' ' 879 Thus we see that it is the view of this court that a step in the proceeding which would disentitle the defendant from invoking sec. 34 of the Arbitration Act should be a step in aid of the progress of the suit or submission to the jurisdiction of the court for the purpose of adjudication of the merits of the controversy in the suit. The step must be such as to manifest the intention of the party unequivocally to abandon the right under the arbitration agreement and in- stead to opt to have the dispute resolved on merits in the suit. The step must be such as to indicate an election or affirmation in favour of the suit in the place of the arbitration. The election or affirmation may be by express choice or by necessary implication by acquiescence. The broad and general right of a person to seek redressed of his grievances in a court of law is subject to the right of the parties to have the disputes settled by a forum of mutual choice. Neither right is insubstantial and neither right can be allowed to be defeated by any manner of technicality. The right to have the dispute adjudicated by a civil court cannot be allowed to be defeated by vague or amorphous miscalled agreements to refer to 'arbitration'. On the other hand, if the agreement to refer to arbitration is established, the right to have the dispute settled by arbitration cannot be allowed to be defeated on technical grounds.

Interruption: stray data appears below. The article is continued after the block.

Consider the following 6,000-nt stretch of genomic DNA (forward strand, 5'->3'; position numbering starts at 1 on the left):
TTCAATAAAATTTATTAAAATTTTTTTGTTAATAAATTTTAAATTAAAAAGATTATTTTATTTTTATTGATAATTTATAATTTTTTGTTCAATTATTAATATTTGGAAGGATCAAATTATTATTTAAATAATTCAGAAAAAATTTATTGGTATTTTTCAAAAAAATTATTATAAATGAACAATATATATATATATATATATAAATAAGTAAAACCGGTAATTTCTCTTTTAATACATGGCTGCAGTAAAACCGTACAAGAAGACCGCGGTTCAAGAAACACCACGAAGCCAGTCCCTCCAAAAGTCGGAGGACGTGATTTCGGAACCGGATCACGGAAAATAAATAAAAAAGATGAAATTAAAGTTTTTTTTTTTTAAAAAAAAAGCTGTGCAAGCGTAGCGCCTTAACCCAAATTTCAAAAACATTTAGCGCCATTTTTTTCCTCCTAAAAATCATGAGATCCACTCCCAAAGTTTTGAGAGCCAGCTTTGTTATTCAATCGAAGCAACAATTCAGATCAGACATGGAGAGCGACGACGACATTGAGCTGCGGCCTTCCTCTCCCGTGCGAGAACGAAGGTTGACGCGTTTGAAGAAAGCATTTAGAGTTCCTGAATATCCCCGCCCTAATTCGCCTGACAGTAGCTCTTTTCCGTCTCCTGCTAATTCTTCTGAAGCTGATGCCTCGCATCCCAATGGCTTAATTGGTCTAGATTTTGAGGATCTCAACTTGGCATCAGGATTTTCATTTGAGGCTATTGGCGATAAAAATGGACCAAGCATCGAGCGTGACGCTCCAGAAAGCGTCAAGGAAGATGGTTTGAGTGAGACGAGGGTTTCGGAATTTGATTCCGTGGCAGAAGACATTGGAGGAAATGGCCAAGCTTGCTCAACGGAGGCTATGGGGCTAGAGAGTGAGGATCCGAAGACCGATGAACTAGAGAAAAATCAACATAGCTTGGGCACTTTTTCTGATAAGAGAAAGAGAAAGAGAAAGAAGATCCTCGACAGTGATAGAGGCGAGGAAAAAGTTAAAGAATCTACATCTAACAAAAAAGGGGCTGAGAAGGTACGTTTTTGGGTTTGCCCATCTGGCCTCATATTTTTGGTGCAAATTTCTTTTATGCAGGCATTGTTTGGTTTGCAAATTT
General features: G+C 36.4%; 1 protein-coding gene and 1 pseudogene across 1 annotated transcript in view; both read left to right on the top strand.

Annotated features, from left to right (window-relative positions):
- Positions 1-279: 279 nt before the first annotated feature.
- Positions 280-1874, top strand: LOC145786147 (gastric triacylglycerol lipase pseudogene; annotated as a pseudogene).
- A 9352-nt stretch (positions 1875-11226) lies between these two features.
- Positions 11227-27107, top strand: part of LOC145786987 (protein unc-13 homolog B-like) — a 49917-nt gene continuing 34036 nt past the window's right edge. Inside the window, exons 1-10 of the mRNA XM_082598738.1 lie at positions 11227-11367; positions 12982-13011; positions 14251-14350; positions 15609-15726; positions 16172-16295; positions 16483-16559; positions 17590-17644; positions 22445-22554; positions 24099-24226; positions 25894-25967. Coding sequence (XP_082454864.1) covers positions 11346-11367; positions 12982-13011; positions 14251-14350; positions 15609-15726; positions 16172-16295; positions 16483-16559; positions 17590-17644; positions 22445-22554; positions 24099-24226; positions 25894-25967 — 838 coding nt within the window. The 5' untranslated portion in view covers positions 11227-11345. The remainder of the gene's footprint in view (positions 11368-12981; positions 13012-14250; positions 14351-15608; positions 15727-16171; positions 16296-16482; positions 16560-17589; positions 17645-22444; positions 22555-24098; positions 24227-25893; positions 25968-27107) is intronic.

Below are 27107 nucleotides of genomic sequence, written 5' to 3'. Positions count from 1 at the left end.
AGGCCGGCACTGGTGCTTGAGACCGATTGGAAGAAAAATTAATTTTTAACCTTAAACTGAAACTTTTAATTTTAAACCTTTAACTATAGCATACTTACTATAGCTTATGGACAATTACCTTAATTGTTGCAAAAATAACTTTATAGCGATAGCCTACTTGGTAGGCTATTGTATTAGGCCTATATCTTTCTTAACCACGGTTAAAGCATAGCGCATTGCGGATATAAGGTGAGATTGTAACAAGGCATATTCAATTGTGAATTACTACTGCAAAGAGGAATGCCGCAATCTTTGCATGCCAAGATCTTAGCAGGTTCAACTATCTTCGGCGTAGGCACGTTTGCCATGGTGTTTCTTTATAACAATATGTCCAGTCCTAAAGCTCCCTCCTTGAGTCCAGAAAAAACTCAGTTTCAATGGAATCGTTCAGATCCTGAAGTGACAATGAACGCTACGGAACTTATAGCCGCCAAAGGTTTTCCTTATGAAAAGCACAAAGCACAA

What do we have in the present case? We mentioned at the outset that GEC filed two applications on January 17, 1983, 7-C and 8-C. In 7-C, GEC purported to put on record their complaint that they had not received the annexure to the plaint. By no stretch of imagination could it possibly be paid that 7-C indicated either an abandonment of arbitration or an affirmation of the suit. 8-C was an application requesting the court to reject the plaint and the suit for the reasons set forth in the application. One of the grounds urged was that the Mirzapur Court had no territorial jurisdiction. Another ground was that the plaint was insufficiently stamped. Yet another ground was that the plaint disclosed no cause of action. Every one of the objections was in the nature of a preliminary objection to the trial of the suit on the merits of the dispute between the parties.